Understanding the Possible Causes of a Nuclear Power Failure
Electricity from nuclear energy is possible due to the fact that heat energy is released in nuclear fission reactions (splitting up of an unstable radioactive nucleus on bombarding it with neutrons). This heat is used to convert water into steam which is used to run turbine for the production of electricity.
According to Merriam-Webster Dictionary fission is “the splitting of an atomic nucleus resulting in the release of large amount of energy”.
The greater the quality and quantity of the heat, greater is the power generation efficiency. But if the heat crosses the threshold level, the reactor (the core part in which the nuclear fission occurs) may explode. So it is important to maintain the temperature of the reactor below the threshold level for the proper operation of the reactor. The reactor is surrounded by a coolant. Commonly used coolants include liquid helium and water.
After being in continuous contact with the hot reactor, the coolant also becomes hot and loses its purpose. It is for this purpose, nuclear reactors are usually built near a large water resource like sea. This seawater is allowed to flow around the vessel containing the coolant and helps reduce the temperature of the coolant thereby controlling the temperature of the reactor. The major precaution to be taken in a nuclear reactor is that the reactor and the coolant vessel should withstand high temperature; radioactivity and it should not collapse. If the nuclear reactor breaks down, then the sea water and the coolant may mix with each other and the probability of sea water becoming radioactive is high.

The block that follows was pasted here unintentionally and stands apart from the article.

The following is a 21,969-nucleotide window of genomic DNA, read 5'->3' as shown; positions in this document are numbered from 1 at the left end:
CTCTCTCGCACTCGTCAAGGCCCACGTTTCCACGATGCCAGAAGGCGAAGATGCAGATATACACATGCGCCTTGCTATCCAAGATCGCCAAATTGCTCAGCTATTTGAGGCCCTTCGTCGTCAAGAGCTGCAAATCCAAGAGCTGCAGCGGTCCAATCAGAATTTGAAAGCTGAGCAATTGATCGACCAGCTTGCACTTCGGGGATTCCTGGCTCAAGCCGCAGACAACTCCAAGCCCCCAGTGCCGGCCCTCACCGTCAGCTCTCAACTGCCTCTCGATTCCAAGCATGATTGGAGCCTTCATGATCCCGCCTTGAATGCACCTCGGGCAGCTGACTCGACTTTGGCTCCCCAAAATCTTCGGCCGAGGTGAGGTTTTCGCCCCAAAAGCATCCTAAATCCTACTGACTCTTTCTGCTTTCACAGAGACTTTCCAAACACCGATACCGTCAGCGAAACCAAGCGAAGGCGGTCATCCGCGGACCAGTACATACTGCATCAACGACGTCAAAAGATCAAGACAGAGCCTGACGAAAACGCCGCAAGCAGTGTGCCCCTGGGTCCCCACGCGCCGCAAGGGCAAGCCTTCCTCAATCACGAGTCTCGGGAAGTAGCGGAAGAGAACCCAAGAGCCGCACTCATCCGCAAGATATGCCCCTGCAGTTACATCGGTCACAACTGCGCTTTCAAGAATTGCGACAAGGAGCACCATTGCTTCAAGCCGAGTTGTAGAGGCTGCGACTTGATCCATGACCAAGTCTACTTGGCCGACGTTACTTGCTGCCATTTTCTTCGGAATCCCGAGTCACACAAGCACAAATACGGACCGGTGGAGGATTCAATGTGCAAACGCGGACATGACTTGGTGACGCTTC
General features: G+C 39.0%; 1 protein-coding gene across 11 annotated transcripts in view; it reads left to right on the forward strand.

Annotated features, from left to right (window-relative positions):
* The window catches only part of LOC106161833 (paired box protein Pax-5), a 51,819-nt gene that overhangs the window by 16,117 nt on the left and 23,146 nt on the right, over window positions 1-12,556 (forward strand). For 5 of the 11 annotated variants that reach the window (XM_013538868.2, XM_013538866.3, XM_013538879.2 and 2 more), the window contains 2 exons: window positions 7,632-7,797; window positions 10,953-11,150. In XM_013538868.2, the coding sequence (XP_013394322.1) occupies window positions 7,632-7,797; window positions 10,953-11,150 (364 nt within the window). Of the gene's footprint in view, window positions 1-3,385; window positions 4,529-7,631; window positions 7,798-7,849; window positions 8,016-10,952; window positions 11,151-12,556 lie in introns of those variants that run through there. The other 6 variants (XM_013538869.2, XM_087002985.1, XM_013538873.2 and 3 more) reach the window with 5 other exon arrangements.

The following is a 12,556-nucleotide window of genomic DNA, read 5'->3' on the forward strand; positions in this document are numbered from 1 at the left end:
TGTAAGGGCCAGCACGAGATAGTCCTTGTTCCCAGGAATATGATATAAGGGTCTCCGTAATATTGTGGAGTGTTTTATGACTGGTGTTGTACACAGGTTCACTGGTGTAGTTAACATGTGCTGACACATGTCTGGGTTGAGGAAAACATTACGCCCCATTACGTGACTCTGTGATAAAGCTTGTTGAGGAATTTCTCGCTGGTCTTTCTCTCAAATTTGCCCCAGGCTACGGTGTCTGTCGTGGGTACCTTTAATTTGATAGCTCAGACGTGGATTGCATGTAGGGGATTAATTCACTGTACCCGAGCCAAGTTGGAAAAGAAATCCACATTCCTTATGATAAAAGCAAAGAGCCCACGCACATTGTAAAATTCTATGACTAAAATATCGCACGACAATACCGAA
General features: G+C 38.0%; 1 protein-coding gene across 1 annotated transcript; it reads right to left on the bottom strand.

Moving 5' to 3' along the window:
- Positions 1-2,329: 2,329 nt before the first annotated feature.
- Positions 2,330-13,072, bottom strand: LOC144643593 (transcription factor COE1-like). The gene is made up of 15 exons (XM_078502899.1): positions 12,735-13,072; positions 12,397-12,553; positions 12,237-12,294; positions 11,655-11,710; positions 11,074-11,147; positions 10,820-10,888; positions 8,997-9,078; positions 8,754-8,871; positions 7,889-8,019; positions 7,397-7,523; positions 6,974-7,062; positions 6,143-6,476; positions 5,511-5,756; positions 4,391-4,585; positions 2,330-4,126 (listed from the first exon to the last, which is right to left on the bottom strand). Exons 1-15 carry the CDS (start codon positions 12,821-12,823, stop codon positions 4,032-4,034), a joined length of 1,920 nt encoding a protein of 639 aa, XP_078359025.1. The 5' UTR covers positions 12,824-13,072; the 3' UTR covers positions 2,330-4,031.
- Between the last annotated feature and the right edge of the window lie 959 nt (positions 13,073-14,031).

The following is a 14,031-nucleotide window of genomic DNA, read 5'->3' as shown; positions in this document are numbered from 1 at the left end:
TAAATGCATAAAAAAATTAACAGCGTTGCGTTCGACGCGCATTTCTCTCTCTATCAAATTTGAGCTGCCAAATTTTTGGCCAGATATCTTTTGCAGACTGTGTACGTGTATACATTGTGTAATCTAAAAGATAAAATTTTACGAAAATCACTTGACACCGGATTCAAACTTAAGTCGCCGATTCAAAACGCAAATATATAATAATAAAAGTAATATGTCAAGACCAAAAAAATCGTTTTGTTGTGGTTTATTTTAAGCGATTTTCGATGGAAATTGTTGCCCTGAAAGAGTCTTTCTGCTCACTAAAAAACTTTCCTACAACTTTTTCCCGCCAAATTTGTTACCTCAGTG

The difference between a nuclear bomb and a nuclear reactor is that the former is an uncontrolled chain reaction whereas the latter is a controlled one. In other words, the reaction rate in atomic bombs is rapid while the reactions in nuclear reactors are maintained to occur at a slower rate by the use of moderators. Not all radioactive elements can be used as in fission. Only certain materials are fissile and the amount of fissile fuel (i.e. the number of nuclei undergoing fission) should not be greater than a particular level known as critical quantity above which reaction cannot be controlled.
So the commonly possible reasons for the breakdown of a nuclear reactor include
- Reactor temperature reaching catastrophic peaks
- Coolant vessel collapsing (due to either natural or man-made disaster)
- Fuel exceeding the critical quantity
- Failure in controlling the reaction rate
- Power failure resulting in the failure of reaction controlling mechanisms
* Image Courtesy Top of Primary Containment Vessel, Unit 4 (02813323) by IAEA Imagebank licensed under CC BY-SA 2.0